The Abingdon Fedder Cattle Association is helping load calf lots to bring in higher prices

Load calf lots are bringing cattle producers higher prices, and those in southwest Virginia are receiving the benefit. The secret, which is not much of a secret anymore, is the Abingdon Fedder Cattle Association.

Basically, people who do not have a load can get lot prices through the association. The process starts on the farm, where producers wean and precondition their calves according to guidelines set by the Virginia Quality Assurance.

Two to three weeks before the sale, a grader from the Virginia Department of Agriculture and a country agent come out to the farm and estimate both the weights and grades of the calves.
After the sale, each calf is weighed, graded, and sorted into truck load lots and then shipped off.

Each calf on a truck gets the same price per hundredweight.

Agriculture Shows
From soil to harvest. Top Crop is an all-new series about four of the best farmers in the world—Dan Luepkes, of Oregan, Illinois; Cory Atley, of Cedarville, Ohio; Shelby Fite, of Jackson Center, Ohio; Russell Hedrick, of Hickory, North Carolina—reveals what it takes for them to make a profitable crop. It all starts with good soil, patience, and a strong planter setup.
Champions of Rural America is a half-hour dive into the legislative priorities for Rural America. Join us as we interview members of the Congressional Western Caucus to learn about efforts in Washington to preserve agriculture and tackles the most important topics in the ag industry on Champions of Rural America!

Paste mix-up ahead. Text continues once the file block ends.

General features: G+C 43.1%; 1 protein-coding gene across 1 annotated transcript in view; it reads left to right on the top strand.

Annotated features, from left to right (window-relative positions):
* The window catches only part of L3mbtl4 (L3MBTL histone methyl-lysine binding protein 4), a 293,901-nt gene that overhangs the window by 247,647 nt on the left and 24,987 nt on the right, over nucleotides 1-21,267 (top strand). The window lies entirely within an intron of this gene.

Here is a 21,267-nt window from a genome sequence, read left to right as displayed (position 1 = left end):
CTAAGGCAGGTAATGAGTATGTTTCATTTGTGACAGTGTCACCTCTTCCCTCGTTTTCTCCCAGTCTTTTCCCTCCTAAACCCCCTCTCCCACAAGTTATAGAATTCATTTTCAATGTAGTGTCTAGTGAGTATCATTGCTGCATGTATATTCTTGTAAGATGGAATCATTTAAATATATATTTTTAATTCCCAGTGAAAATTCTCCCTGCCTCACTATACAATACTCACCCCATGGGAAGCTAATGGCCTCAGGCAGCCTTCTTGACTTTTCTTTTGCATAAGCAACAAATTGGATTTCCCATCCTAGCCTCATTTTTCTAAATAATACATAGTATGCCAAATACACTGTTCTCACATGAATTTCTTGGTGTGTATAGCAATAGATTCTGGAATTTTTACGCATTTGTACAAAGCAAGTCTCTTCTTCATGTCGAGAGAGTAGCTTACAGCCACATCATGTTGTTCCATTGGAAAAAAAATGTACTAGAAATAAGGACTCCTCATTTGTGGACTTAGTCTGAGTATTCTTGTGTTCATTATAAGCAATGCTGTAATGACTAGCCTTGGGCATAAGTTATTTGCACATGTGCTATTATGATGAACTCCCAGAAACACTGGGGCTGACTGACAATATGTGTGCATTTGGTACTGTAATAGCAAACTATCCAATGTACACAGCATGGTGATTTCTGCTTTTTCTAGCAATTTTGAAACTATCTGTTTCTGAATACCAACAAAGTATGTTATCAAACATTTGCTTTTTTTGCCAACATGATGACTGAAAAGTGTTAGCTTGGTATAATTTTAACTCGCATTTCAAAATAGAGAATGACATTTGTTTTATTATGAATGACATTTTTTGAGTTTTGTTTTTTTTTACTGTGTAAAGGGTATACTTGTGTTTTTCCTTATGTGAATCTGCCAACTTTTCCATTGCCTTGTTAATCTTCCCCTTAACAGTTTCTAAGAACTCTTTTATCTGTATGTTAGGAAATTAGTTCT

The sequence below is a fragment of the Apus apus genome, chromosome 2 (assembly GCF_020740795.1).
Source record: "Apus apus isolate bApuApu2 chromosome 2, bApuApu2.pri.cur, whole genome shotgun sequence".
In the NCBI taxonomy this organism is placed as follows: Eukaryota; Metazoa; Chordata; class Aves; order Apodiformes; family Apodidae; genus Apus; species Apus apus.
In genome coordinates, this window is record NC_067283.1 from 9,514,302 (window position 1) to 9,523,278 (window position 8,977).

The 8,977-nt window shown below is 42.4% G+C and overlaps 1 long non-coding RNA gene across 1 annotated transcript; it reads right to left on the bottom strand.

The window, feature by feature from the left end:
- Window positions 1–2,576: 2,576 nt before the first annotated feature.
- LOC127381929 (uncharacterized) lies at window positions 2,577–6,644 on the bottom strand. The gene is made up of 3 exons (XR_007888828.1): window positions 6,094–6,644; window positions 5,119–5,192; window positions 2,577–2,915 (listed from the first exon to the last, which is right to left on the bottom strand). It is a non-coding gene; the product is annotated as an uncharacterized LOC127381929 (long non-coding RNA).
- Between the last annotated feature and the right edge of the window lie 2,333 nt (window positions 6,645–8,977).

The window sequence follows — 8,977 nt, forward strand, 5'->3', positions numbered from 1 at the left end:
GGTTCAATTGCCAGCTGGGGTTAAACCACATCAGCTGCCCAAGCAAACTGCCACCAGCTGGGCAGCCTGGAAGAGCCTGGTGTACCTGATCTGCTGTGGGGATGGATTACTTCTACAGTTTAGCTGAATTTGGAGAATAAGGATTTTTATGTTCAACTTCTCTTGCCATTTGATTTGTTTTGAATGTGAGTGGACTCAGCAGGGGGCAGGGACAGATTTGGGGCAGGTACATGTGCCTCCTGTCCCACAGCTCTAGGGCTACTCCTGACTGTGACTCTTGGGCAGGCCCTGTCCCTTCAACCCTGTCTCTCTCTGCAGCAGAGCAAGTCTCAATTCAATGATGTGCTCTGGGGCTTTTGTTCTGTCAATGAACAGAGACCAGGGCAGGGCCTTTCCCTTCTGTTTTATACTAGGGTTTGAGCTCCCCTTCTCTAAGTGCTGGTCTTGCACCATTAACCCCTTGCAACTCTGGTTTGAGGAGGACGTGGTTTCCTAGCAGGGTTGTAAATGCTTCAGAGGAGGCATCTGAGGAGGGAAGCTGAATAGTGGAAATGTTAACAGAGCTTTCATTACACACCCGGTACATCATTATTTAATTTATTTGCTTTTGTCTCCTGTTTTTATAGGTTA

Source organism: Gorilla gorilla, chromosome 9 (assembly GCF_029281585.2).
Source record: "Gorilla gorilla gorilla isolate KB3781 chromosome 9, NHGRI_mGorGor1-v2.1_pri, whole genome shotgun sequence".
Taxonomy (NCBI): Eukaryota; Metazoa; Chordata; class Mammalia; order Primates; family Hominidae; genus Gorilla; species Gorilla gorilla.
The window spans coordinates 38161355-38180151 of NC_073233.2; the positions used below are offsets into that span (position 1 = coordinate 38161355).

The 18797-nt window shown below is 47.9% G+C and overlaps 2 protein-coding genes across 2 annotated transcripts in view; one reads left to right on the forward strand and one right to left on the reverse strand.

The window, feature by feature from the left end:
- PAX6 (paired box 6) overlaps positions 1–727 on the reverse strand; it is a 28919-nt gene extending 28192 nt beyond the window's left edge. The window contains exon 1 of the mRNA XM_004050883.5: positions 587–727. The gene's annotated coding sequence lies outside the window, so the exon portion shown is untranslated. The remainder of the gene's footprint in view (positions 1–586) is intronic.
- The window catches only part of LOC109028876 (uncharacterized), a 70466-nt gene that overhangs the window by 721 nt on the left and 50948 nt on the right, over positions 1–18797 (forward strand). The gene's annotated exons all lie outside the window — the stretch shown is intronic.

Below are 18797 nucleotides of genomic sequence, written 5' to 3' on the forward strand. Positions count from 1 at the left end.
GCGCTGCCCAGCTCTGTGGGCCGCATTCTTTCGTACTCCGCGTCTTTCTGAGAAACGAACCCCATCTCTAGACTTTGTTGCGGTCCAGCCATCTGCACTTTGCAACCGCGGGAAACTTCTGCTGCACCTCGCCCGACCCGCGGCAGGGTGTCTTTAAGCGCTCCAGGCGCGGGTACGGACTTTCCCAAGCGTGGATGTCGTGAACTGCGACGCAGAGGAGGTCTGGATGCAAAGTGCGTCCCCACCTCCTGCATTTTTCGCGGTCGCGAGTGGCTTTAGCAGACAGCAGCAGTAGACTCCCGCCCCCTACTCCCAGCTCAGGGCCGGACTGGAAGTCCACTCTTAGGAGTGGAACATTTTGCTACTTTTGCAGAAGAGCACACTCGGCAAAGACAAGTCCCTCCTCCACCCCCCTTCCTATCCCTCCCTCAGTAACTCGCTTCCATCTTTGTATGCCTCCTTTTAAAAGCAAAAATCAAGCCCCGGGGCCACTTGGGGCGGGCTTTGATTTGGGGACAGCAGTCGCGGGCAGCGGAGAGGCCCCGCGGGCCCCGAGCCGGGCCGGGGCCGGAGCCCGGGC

Farm Traveler is for people who want to connect with their food and those who grow it. Thanks to direct-to-consumer businesses, agritourism, and social media, it’s now easier than ever to learn how our food is made and support local farmers. Here on the Farm Traveler, we want to connect you with businesses offering direct-to-consumer products you can try at home, agritourism sites you can visit with your family, and exciting new technologies that are changing how your food is being grown.
Featuring members of Congress, federal and state officials, ag and food leaders, farmers, and roundtable panelists for debates and discussions.
Host Ben Bailey hops in the tractor cab, giving farmers 10 minutes to answer as many questions and grab as much cash as they can for their local FFA chapter.